Same-sex couples have just about all of the same issues as straight couples
While some same-sex couples seek couples therapy for issues particular to their experience of sexual identity (coming out, family support, stigma, etc.), other couples look to a couples therapist for help with issues found in all relationships. I respect that these issues particular to same-sex couples are both always relevant and often moot. The experience of being in a same-sex relationship, at this moment, is, at once, ordinary in so many contexts and yet, far from a non-issue. This being said, it is still important that a couples therapist is well-versed in issues particular to same-sex couples and can approach them in respectful and savvy ways.
Negotiating gender roles
In any relationship, who cleans up the dinner dishes, who puts the kids to bed, who pays the electric bill and who decides what the family can afford are matters that usually require some negotiation (and often, in couples therapy, re-negotiation). Couplehood, as traditionally conceived, imposes heavily gendered traditions about how these tasks should be distributed.
With same-sex couples, these traditions aren’t always a straightforward guide. In some ways, same-sex couples don’t begin the process of sorting out power, money, decision-making and childcare from underneath this heavy weight of gender expectations. And yet–in many ways, they may not be immune. I see this as both a challenge and an opportunity. On the one hand, negotiating roles and responsibilities is complicated and can foster conflict and resentment (spoken or otherwise). On the other hand, I believe that starting without the constraints of gender assumptions can allow couples to be more creative in how they conceive these aspects of their lives.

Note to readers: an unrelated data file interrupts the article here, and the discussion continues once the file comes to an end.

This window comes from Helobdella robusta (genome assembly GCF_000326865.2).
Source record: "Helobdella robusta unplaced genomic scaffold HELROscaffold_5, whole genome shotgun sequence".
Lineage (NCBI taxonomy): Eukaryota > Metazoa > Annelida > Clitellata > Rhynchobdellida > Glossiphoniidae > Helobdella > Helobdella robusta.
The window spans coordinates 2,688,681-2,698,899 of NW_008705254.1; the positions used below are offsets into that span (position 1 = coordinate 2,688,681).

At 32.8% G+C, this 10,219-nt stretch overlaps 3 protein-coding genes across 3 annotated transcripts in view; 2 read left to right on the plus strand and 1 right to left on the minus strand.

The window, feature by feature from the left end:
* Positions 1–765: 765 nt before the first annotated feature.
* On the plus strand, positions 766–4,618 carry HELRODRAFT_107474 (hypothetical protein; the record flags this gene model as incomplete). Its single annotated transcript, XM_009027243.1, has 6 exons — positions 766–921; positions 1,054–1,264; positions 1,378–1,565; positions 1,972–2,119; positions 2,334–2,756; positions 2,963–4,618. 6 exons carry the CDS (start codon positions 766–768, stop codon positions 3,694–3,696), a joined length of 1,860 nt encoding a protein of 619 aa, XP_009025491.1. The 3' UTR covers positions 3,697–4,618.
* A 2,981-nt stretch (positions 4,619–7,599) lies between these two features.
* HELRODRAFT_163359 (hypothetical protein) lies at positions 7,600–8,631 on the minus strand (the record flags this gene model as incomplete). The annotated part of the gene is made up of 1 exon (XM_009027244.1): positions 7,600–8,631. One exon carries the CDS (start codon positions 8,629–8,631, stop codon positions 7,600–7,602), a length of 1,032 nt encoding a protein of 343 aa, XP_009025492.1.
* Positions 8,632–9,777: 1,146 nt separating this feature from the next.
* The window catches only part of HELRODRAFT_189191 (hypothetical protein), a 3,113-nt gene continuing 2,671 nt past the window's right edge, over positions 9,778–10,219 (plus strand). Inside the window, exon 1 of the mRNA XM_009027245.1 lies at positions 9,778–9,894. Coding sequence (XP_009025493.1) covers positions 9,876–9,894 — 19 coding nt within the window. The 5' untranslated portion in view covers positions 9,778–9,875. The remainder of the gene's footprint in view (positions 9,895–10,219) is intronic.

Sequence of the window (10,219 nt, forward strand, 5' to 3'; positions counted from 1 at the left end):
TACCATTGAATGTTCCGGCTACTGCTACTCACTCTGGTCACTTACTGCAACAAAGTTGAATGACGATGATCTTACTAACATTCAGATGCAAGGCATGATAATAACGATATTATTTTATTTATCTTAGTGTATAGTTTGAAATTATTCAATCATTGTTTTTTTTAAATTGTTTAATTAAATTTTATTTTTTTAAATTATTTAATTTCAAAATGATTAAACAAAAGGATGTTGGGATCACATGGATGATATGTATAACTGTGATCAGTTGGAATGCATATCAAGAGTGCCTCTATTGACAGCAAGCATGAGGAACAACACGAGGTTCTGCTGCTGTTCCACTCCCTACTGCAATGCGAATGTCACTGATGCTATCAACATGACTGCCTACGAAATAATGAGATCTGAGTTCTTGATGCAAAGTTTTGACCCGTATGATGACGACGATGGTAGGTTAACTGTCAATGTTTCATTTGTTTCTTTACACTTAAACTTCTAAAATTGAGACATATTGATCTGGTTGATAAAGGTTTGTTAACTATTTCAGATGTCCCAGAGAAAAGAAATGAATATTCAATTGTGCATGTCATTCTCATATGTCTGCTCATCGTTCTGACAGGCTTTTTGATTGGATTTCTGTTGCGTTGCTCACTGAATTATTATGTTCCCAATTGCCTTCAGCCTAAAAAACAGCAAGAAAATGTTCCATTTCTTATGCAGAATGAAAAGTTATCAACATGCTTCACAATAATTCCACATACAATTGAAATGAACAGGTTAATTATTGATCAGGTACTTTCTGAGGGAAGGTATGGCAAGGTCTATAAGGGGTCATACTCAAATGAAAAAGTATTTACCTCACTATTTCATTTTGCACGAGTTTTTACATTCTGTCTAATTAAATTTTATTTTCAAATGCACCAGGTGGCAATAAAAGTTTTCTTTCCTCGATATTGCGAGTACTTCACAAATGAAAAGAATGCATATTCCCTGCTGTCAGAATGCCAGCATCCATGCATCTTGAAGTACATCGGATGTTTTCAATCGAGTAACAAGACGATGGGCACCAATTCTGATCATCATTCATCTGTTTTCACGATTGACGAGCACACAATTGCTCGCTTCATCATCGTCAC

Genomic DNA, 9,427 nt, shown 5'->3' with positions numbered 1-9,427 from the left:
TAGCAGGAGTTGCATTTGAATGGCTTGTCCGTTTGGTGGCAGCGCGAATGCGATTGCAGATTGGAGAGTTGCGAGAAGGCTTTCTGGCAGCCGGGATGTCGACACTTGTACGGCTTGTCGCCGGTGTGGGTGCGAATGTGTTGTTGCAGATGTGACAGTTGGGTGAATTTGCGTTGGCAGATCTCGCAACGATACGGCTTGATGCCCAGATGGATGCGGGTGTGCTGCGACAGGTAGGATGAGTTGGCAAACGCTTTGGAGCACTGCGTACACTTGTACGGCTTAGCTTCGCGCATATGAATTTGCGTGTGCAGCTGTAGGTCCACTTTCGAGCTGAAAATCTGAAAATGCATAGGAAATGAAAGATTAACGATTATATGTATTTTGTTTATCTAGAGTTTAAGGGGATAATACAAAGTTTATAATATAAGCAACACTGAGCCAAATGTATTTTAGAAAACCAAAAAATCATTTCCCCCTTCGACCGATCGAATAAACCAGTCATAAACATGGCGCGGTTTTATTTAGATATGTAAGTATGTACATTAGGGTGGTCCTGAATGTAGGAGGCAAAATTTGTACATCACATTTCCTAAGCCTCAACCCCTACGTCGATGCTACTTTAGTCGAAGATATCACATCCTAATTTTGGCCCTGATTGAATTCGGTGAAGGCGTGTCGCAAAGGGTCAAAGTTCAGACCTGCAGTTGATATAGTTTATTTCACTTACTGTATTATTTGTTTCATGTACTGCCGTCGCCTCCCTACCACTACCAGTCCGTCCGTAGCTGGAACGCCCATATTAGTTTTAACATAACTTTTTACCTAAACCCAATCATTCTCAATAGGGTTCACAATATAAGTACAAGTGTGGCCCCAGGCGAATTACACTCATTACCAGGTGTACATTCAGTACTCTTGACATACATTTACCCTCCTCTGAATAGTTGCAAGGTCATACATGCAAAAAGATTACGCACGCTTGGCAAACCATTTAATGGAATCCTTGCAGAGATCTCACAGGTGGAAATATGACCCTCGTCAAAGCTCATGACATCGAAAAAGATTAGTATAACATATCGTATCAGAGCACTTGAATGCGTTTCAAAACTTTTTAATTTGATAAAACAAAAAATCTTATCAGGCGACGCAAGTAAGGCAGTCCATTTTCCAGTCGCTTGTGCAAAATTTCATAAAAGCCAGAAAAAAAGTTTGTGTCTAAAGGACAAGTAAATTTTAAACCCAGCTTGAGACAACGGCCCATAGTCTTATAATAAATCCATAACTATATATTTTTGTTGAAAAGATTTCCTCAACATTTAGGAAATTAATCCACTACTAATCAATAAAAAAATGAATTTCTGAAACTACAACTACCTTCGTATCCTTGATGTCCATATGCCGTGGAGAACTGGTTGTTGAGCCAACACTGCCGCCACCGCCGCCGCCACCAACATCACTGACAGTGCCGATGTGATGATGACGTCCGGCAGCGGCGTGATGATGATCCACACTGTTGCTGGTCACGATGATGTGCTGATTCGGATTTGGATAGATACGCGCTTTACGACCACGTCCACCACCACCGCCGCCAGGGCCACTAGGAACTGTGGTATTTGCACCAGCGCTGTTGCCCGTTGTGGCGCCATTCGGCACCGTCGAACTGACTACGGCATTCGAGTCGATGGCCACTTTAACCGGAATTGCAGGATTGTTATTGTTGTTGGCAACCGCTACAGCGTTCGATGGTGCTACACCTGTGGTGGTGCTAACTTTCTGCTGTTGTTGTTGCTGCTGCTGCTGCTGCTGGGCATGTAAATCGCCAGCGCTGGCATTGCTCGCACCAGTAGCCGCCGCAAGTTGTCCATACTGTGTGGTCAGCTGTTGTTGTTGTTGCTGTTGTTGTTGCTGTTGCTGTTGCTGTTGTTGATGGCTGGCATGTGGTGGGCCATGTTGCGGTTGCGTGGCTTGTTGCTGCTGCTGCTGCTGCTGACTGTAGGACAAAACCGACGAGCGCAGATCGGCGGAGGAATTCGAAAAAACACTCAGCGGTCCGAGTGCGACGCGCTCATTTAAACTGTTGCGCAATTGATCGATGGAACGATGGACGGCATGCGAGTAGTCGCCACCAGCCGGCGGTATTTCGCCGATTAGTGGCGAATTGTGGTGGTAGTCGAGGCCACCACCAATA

Ambivalence around sexual identity, even after marriage or a long-term relationship
While many same-sex-attracted individuals feel resolved in their attraction to a particular sex, I recognize that neat categories of “attracted to women” or “bisexual” often aren’t relevant. Attraction is complicated and can be dynamic. While all couples must navigate the reality that attraction to someone outside of the relationship is inevitable, a partner in a same-sex relationship might find it particularly challenging when that attraction is to someone not of their own gender. It can raise fears of inadequacy, conflicts about whether a person’s identity is shifting, internalized homophobia, ideas about what sort of sex you’re into and what sorts of bodies are of value sexually.
Privilege vs. stigma
Plenty of same-sex couples experience stigma. Same-sex couples seek therapy in that context. Sadly, it can’t be assumed that all therapists are invested in being informed and curious about these experiences. It’s just as problematic to ignore issues that are common among same-sex couples as it is to assume those issues are experienced. Experiences of stigma from the past can be very present in a same-sex relationship, including in ways that aren’t necessarily apparent.